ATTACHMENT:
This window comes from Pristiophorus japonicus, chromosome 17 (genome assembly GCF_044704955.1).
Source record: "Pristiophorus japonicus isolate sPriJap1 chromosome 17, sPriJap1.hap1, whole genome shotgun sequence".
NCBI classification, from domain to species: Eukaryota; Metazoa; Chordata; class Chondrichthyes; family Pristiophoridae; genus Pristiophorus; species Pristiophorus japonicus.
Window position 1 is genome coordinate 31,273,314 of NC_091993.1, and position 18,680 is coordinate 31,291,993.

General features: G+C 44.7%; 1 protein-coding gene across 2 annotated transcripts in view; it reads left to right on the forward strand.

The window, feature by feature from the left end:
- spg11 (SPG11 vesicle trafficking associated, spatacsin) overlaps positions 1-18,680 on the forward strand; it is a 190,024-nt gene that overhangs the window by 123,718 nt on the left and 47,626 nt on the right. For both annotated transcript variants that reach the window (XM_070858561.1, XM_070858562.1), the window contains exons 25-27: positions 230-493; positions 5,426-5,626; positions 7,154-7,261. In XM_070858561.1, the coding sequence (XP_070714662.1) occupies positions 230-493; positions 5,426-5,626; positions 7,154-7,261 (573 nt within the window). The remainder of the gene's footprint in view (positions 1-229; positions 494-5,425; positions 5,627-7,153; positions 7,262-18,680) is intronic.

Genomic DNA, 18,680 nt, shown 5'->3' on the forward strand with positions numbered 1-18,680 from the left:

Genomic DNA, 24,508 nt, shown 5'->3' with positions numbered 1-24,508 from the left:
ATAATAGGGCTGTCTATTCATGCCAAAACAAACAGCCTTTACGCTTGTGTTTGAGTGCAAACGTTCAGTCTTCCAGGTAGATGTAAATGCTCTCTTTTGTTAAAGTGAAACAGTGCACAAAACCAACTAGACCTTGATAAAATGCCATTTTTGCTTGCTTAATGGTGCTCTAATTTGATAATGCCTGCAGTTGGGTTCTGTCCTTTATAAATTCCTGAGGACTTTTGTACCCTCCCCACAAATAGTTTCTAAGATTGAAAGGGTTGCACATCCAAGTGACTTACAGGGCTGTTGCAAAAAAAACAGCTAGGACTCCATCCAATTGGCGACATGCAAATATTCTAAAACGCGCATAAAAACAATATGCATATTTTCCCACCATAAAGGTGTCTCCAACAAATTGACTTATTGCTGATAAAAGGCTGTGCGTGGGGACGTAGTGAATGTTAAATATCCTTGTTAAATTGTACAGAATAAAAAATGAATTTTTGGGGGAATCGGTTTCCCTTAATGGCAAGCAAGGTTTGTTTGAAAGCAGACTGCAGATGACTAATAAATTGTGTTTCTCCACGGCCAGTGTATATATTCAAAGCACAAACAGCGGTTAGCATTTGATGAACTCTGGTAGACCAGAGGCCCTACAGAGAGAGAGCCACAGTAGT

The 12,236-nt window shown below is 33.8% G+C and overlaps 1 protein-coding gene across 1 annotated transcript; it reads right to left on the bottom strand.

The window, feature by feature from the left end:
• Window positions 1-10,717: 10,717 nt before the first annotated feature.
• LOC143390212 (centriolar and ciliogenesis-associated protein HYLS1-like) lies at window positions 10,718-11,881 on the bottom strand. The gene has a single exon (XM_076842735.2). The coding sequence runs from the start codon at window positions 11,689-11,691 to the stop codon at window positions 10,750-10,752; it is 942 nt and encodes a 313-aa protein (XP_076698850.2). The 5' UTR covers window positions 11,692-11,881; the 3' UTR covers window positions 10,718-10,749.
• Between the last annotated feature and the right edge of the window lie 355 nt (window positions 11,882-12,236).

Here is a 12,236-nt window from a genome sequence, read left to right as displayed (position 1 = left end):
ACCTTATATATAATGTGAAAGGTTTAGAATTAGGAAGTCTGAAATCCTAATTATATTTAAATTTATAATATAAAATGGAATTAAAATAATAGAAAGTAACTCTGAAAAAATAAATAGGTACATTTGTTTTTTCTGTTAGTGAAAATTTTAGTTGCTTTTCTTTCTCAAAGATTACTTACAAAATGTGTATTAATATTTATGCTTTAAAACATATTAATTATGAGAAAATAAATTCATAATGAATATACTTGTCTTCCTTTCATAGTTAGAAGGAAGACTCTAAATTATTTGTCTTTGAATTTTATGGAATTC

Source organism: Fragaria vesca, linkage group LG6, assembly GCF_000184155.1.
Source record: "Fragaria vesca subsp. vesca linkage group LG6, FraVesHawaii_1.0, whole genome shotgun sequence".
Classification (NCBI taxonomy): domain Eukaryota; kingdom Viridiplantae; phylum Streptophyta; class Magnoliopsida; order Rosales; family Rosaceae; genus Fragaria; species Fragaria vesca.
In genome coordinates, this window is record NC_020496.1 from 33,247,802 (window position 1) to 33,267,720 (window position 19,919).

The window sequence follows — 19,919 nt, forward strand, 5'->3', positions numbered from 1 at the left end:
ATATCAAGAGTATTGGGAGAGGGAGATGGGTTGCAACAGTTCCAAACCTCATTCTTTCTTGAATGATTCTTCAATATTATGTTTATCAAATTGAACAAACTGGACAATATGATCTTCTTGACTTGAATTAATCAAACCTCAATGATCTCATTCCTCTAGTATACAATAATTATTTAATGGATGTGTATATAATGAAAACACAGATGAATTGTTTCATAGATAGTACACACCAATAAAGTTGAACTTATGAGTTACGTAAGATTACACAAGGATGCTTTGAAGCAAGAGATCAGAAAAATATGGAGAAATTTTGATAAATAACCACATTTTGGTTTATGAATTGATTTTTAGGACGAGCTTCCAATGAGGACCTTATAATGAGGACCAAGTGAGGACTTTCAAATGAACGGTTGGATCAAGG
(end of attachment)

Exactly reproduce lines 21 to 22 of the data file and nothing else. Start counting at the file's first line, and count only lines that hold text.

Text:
In genome coordinates, this window is record NC_020496.1 from 33,247,802 (window position 1) to 33,267,720 (window position 19,919).

The window sequence follows — 19,919 nt, forward strand, 5'->3', positions numbered from 1 at the left end: